Charcoal and the environment

A GLT reader asked me about green charcoal recently and to be honest, I hadn’t given the issue much thought as I’ve always used wood or gas for barbecuing.

I started researching the topic a little more and was surprised by what I found.

How charcoal is made

Charcoal is made by heating woody materials to high temperatures in an environment with little or no oxygen (pyrolysis). The heating removes water and gases that are in the wood, leaving behind charcoal.

As the water and volatile gases are removed, the resulting product can be burned with little or no smoke.

So the lack of smoke when burning charcoal doesn’t necessarily make it environmentally friendly as those emissions may have already been created in the charcoal making process.

Depending on the type of process use will also determine how “dirty” the charcoal production is. Traditional methods require a great deal of fuel to generate the charcoal and also create the most emissions. The retort method, where the gases are rerouted through the fire heating the wood and burned as a booster is a much cleaner and more efficient method.

But the story doesn’t stop there.

Types of BBQ charcoal

The two types of charcoal most commonly used for barbecues are lump charcoal or briquettes.


Charcoal briquettes or heat beads can contain the following:

Wood charcoal
Sodium nitrate
Lighter fluid
Other ingredients

While starch isn’t really a concern, the other components are a bit of a worry; not just because food is in direct contact with the emissions, but also general air pollution concerns. Given the mix of possible components, it’s not just soot and carbon dioxide being produced, but also mercury and other nasties.

On the manufacturers sites I checked, the “other ingredients” are somewhat a mystery and therefore also cause for concern

Lump charcoal

Lump charcoal is made from wood only – there are no additives. The major concern here is that in some countries, the charcoal industry isn’t based on sustainable forestry; so it contributes to deforestation. Additionally, imported charcoal also adds to transport related emissions.

“Green” charcoal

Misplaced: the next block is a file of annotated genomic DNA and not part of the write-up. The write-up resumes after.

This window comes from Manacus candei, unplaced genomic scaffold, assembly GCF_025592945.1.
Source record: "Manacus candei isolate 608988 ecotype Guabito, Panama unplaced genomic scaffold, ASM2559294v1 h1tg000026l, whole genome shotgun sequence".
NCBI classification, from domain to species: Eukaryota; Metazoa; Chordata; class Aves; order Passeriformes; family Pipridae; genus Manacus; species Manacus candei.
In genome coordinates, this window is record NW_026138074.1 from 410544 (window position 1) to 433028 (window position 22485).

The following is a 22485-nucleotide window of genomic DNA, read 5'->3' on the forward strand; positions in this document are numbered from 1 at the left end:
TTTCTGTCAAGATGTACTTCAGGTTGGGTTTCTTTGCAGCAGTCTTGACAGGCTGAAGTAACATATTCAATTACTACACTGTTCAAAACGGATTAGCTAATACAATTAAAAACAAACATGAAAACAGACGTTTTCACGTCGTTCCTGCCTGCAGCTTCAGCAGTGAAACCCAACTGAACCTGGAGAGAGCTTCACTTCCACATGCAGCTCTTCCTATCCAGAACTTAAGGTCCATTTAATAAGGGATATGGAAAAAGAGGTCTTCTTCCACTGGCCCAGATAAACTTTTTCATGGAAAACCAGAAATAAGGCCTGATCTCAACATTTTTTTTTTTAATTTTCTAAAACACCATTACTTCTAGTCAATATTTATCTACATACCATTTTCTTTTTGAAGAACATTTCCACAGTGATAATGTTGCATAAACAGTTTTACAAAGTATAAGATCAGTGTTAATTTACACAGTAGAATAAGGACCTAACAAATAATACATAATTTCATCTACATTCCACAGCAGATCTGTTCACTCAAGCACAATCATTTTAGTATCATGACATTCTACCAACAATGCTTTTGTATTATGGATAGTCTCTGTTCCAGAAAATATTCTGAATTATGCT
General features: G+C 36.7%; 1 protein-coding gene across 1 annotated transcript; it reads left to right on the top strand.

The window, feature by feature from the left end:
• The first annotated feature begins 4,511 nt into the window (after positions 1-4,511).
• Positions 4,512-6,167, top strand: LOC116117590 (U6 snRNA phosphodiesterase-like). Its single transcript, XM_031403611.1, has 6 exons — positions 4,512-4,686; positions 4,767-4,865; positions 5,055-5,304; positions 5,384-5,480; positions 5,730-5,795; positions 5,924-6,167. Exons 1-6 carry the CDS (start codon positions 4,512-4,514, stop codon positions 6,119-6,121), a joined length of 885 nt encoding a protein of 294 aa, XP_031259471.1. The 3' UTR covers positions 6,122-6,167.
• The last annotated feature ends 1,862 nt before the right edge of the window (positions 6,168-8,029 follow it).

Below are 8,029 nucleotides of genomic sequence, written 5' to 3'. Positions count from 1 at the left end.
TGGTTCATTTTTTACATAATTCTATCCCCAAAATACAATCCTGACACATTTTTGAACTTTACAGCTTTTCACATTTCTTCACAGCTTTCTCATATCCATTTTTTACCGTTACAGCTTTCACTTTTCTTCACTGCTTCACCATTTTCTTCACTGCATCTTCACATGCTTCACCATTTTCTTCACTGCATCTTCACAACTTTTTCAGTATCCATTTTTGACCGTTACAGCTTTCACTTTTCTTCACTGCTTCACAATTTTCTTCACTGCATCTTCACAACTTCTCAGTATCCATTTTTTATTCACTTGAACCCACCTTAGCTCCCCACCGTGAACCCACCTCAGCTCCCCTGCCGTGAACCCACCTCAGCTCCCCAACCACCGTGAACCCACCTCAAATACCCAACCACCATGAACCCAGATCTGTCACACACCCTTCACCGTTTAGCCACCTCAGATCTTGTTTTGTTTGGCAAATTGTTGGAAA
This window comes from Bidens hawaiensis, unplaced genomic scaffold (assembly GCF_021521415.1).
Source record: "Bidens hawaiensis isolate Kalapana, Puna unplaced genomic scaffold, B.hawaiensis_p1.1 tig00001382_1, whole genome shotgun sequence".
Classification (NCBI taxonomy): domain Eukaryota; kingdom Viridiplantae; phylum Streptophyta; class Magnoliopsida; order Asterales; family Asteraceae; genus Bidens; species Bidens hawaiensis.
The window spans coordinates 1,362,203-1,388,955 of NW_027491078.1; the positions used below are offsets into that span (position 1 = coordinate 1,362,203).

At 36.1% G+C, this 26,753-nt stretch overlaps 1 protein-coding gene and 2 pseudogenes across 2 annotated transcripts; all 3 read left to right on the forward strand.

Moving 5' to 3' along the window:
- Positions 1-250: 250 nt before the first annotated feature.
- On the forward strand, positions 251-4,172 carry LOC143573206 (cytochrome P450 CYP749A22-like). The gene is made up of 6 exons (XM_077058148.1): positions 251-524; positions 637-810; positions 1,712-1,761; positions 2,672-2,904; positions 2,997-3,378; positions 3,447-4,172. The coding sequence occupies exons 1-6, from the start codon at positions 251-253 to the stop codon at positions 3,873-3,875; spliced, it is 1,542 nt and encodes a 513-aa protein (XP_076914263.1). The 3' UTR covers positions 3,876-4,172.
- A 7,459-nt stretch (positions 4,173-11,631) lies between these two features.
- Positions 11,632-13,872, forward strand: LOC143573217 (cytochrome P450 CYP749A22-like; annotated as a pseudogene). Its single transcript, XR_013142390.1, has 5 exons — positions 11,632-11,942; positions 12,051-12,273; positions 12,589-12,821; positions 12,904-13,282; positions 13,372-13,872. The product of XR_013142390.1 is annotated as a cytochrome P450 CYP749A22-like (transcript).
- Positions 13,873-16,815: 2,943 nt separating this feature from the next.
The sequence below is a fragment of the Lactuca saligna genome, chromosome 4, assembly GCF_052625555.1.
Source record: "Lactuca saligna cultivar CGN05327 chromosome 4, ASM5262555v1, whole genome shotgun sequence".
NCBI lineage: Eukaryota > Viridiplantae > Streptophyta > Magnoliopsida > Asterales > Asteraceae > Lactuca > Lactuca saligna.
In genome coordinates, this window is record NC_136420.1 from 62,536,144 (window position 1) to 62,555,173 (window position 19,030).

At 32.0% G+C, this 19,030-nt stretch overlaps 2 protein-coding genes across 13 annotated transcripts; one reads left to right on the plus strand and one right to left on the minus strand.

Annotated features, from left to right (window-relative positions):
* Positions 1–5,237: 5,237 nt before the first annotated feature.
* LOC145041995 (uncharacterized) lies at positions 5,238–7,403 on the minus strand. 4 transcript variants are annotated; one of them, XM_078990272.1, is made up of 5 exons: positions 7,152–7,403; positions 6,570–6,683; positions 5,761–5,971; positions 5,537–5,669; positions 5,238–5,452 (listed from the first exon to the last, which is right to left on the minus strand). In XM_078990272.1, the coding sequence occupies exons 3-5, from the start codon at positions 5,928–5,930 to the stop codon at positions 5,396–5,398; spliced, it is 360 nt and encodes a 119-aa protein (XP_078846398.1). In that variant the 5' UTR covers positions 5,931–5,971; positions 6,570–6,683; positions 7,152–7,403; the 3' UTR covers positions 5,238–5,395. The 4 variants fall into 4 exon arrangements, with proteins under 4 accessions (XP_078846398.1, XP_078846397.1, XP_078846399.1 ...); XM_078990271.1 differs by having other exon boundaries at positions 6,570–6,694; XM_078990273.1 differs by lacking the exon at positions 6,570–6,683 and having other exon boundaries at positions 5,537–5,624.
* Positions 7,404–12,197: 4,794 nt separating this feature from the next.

As charcoal can be made from just about any woody type substance and wood waste; there are some products available on the market that have been sustainably sourced.

Cherie from Eco Living Philippines has written about charcoal made from coconut shells and I noticed that this is also readily available in the USA.

Some “green” charcoal and charcoal briquette alternatives are made from newspaper and others from the scrap from lumber mills. The easiest way to find these brands is to run a search on the following:

environmentally friendly charcoal

To minimize your charcoal bbq impact, search for charcoal produced in your own area, or at least, your country and as always, don’t just accept that the product is “green” because the vendor says so – check out what’s in the product and how it is sourced.

Making your own charcoal

If you have easy access to wood stock, there’s oodles of information around the web about how to make your own charcoal and charcoal briquettes, but some of the methods are quite complex and often the systems don’t use the gases from the material being pyrolized as part of the fuel to create the charcoal.

I came across these instructions for a two barrel charcoal retort – it looks so simple, I think even I could do it – and I’ll probably give it a whirl next winter.

By the way, charcoal isn’t just used for barbecues and heating – it’s also utilized in watering filtering systems and in its pure form, charcoal is great in your garden too! According to recent research, when charcoal is buried it actually extracts carbon dioxide from the atmosphere due to the plant life it can stimulate. Using charcoal in this way isn’t just carbon neutral, it becomes carbon negative and is known as “biochar” or “terra preta”.